"Life" - a new intelligence, a new understanding, a new clearness about things. Everybody who has had a genuine Christian experience knows that. They see what they could never see before. Up till then, they may have been striving and struggling to see. But now they see, and it is another world that is open before them, just as a new world is given to any person who has been born blind and at some time receives their sight. They are given a world. They have heard about it, talked about it, had it explained to them, but they have never before been able to say, 'Now I see!'

"Liberty" - release - and with the release enlargement. What a large thing the Christian life is! There is something wrong with a Christian life that is small, mean, limited, petty and narrow. The Christian life is a large thing; it is a "land of far distances." With every enlargement, there comes a new inward sense of prospect. Things are ever and ever beyond. The further you go in the Christian life, the more conscious you are of how much more there is. You never exhaust this wonderful sense of prospect and future, of a vast, wide-open door.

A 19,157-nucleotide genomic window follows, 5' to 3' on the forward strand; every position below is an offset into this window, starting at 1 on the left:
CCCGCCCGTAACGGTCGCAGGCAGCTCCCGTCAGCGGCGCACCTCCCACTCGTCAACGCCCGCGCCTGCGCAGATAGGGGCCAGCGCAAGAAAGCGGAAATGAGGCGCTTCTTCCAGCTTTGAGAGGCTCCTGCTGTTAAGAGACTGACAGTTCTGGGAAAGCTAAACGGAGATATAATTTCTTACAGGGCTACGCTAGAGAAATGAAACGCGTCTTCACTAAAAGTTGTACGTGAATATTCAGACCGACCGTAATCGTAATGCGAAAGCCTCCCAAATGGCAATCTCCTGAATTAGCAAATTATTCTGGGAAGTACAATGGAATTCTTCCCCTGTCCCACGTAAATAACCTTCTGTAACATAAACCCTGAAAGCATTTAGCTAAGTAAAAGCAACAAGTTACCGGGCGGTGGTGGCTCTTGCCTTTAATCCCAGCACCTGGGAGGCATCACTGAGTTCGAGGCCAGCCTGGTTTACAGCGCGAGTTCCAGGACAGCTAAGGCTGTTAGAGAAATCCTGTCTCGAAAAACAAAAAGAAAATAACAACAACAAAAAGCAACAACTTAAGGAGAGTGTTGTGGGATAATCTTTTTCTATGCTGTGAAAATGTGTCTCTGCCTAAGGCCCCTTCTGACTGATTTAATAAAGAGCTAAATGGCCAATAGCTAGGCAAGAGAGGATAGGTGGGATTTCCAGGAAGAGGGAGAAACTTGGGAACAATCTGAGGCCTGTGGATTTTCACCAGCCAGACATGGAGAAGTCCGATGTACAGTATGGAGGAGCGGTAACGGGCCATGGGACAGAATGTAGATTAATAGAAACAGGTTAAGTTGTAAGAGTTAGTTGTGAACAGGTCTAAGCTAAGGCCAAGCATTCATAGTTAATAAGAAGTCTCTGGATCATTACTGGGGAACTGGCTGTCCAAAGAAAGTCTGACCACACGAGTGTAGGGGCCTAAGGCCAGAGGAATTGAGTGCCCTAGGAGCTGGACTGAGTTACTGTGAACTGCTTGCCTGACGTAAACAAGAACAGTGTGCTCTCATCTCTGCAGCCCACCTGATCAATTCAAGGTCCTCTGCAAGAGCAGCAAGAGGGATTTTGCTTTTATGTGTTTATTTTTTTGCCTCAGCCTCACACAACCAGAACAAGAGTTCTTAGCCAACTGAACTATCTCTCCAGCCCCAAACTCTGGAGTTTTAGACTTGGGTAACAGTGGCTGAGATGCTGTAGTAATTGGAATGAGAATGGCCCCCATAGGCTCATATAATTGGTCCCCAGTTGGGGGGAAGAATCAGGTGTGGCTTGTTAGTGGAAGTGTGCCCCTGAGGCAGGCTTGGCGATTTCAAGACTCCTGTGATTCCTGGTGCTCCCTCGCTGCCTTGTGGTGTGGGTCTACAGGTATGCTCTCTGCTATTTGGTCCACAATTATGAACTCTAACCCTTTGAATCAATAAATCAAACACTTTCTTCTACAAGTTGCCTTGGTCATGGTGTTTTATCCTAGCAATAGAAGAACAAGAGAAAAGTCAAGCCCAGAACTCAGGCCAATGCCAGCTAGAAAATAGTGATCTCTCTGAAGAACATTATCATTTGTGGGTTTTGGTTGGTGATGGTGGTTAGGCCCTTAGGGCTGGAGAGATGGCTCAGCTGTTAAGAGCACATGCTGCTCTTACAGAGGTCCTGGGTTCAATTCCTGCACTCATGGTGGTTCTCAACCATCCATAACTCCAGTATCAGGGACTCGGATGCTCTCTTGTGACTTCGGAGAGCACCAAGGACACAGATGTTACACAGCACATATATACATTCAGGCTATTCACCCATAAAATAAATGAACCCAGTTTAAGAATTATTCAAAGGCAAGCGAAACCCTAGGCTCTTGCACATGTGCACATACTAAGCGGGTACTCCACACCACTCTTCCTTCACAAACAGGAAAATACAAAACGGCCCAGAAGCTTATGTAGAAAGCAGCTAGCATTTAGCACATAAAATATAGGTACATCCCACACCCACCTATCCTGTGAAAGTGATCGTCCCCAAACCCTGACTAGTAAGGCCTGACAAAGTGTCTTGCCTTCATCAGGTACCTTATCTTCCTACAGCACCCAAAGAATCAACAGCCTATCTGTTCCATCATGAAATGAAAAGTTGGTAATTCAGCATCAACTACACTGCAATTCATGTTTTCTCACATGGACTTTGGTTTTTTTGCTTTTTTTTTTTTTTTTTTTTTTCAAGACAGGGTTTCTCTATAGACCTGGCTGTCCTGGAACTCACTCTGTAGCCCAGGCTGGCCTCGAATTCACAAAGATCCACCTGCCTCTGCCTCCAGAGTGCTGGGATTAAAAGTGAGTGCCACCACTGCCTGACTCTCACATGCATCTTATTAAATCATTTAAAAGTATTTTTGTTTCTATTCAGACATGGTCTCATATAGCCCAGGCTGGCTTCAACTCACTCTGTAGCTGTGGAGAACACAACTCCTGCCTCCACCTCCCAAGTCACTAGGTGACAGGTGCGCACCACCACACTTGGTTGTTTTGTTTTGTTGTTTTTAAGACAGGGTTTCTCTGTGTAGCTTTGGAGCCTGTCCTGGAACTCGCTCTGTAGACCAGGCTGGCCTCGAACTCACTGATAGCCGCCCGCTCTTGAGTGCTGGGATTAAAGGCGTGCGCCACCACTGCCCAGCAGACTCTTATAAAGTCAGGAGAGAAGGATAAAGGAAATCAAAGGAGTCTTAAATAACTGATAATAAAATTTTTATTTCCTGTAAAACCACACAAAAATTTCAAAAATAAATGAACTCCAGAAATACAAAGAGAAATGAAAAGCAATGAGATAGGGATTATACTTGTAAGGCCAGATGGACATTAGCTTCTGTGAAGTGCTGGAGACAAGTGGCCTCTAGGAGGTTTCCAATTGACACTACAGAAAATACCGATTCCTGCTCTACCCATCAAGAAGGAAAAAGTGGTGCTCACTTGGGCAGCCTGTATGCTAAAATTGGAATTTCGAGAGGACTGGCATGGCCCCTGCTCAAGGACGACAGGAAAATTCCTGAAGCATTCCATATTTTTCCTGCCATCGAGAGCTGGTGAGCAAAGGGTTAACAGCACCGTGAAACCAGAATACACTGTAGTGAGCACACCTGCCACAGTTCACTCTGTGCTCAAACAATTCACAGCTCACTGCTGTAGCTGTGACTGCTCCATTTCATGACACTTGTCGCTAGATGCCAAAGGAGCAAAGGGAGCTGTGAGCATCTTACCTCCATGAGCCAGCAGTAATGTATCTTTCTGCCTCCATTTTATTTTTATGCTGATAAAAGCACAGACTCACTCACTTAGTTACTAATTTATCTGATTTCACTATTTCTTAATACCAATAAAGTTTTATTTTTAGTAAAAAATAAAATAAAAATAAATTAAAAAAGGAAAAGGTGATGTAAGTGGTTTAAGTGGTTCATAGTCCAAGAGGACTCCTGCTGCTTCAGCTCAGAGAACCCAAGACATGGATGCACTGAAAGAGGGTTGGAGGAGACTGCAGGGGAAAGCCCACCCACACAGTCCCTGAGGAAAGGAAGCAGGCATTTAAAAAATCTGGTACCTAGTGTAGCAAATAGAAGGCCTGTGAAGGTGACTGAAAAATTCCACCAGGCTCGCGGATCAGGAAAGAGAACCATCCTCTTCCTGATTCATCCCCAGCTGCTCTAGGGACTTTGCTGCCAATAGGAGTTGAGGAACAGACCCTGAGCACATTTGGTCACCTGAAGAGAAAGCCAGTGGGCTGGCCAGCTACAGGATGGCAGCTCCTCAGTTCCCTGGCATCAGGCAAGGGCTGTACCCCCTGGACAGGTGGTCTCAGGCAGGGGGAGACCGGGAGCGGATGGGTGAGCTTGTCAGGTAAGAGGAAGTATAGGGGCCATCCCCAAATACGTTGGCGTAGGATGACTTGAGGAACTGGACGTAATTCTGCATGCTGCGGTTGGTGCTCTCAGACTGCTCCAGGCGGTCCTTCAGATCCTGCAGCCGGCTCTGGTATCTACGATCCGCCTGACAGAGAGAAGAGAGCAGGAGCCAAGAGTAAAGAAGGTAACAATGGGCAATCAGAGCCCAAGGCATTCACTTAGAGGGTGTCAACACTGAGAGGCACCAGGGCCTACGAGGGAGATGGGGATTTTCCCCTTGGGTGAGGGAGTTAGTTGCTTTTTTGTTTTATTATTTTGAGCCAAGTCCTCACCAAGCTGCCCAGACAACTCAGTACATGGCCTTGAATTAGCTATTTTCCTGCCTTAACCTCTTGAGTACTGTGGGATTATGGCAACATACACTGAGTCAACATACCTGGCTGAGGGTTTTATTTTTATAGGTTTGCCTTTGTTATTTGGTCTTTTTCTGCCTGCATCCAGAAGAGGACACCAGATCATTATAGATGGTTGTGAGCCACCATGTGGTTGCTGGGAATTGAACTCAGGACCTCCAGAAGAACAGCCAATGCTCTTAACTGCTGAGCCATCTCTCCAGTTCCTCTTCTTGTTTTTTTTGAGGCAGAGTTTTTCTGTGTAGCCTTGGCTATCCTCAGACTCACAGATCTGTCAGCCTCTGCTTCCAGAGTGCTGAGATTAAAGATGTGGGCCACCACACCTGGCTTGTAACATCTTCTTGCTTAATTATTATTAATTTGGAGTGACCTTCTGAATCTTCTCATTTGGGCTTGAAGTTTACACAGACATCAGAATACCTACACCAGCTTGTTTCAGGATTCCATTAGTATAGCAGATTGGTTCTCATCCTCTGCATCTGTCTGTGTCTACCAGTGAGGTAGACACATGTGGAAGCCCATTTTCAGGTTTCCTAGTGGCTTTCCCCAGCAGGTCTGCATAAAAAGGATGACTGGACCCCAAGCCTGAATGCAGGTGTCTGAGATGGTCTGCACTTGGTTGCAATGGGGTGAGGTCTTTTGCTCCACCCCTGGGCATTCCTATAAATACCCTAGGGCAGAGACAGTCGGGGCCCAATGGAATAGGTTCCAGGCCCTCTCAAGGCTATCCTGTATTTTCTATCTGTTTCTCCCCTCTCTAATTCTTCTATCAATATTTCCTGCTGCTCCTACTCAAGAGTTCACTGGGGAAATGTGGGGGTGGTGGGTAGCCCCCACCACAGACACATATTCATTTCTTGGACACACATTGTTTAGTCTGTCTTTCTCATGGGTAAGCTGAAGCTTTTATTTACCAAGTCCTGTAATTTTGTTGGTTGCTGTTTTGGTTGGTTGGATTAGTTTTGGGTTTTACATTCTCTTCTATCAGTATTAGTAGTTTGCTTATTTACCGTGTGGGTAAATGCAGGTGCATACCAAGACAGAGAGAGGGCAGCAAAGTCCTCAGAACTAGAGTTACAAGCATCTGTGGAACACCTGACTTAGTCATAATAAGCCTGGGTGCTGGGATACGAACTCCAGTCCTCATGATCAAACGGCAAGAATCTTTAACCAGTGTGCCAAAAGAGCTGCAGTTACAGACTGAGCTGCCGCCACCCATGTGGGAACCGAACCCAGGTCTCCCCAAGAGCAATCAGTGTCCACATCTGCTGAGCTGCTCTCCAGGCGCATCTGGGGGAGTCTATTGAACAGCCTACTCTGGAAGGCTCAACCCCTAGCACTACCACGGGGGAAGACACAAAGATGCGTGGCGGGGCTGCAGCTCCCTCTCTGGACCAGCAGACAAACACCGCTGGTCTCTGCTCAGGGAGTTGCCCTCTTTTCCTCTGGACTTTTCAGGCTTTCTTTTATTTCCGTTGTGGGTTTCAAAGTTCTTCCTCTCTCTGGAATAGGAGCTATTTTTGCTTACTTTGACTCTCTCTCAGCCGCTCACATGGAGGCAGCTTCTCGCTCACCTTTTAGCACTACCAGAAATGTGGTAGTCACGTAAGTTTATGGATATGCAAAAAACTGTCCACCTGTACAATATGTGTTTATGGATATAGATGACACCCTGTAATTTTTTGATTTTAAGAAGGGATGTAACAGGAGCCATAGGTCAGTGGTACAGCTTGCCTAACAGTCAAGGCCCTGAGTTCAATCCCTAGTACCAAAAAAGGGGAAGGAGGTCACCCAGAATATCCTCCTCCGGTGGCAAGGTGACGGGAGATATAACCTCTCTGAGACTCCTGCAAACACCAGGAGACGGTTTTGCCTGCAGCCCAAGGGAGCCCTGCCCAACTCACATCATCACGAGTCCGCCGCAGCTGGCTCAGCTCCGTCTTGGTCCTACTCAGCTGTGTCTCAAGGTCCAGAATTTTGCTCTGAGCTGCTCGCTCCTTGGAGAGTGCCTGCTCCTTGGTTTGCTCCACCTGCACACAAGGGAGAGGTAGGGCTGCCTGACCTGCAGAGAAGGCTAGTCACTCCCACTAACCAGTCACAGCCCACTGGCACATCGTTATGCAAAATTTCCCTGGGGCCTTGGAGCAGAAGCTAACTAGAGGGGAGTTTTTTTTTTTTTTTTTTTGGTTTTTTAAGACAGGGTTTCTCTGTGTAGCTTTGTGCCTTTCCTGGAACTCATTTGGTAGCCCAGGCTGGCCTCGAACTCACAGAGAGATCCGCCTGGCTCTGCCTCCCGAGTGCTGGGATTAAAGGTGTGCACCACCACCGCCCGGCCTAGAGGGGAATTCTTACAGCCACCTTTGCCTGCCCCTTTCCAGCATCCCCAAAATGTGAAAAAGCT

"Love" - a new motive power in the life, in the heart. The hallmark of a true Christian life at its very beginning is love. It shows itself in an instantaneous desire to let someone else know all about it, to share the good things into which we have come. It is a great heart overflow to all the world. And it is in its character a selfless love. "Self" goes out. You do anything, you make any sacrifice, you never consider yourself; this "love of Christ constraineth", in a great care for the things of others, a deep, warm devotion to their interests. It is a new love. We cannot enlarge upon each of these - least of all, perhaps, upon this wonderful love of God which is shed abroad in our hearts - but you see that these four things alone are there, in an elementary form, right at the beginning.